Finding ways to relax in a stress-filled world

If the current economic situation were compared to the weather, it would be a blizzard. Between a tanking economy, millions of home foreclosures, dwindling retirement savings, and the upcoming holiday season, many Americans are reeling from the financial strain. In a recent survey by the American Psychological Association that asked people to rank causes of stress, 80 percent of Americans put money and the economy right at the top of the list.

The American Medical Association reports that stress can cause depression, fatigue, impair heart function, raise blood pressure, and weaken your immune system. According to Tom Bergmann, Doctor of Chiropractic and a professor at Northwestern Health Sciences University in Bloomington, many patient complaints such as headaches, digestive troubles and general aches and pains are brought on by stress.

While you can’t always remove stress from your life completely, taking steps to manage your reaction to the stress may mean the difference between surviving and thriving. The mind and body are connected, Bergmann says and stress triggers a number of negative responses in your mind and body that can have a snowball effect.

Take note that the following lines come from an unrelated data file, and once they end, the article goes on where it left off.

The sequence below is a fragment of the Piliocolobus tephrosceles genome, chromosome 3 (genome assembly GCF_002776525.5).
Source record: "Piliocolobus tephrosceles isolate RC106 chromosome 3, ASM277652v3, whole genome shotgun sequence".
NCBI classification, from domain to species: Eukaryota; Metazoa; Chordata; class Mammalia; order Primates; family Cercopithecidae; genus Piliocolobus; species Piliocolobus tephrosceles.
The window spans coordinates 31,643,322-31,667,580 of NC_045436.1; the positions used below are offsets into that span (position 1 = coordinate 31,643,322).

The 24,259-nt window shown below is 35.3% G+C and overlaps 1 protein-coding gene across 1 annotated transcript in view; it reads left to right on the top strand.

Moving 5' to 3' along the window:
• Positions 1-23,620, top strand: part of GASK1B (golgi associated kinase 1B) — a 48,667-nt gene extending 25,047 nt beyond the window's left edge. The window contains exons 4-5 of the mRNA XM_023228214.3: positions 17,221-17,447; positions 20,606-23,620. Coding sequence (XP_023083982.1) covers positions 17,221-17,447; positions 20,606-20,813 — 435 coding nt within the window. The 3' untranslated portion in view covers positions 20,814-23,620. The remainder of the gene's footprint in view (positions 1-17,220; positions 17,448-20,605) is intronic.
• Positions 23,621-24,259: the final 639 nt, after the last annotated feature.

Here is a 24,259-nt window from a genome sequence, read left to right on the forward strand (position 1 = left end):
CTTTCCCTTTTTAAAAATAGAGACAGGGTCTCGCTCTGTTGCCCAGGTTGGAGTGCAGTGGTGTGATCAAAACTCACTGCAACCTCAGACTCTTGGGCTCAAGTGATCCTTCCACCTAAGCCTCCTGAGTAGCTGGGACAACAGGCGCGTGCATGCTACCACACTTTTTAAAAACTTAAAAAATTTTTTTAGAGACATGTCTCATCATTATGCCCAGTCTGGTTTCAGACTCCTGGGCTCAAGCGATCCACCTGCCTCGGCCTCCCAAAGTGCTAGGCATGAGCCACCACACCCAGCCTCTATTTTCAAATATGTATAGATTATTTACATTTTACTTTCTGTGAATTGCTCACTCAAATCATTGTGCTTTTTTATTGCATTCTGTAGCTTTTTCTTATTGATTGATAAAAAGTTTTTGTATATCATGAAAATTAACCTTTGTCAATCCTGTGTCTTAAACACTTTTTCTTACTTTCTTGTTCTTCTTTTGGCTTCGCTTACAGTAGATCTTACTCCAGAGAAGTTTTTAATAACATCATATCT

These tips from the American Psychological Association can help you cope during financially tough times:
• Pause, but don’t panic. Pay attention to what’s happening around you, but refrain from getting caught up in doom-and-gloom hype.
• Know where your finances stand. Take stock of your finances, identify the stressors, and create a plan. Putting things on paper and committing to a plan can reduce stress.
• Cut expenses where possible.
• Be practical. Think twice before making extravagant purchases.
• Seek professional help. Get advice from a credit counseling service or financial planner to help you take control over your money situation.

The key to coping with everyday stress, says Bergmann, is to learn to quiet your mind, and exercise the mind, body, spirit connection. “It takes practice,” he says. “But I believe that if people make this a priority they will feel better, make better decisions, and be better able to adapt to what happens around them.” 

Bergmann suggests these stress management tips:
• Take a few moments to yourself each day to practice meditation techniques or simply sit quietly alone.
• Quiet your mind and focus on something positive to help clear mental clutter.
• Exercise daily to help expel the chemicals produced by stress.
• Breathe deeply.
• Eat a balanced, nutritious diet.

Don’t let stress get the best of you. By managing your stress you can safeguard your emotional and physical well-being as you ride out the storm.

For additional resources, visit http://www.nwhealth.edu/nns. a Web site focusing on natural approaches to health and wellness hosted by Northwestern Health Sciences University.

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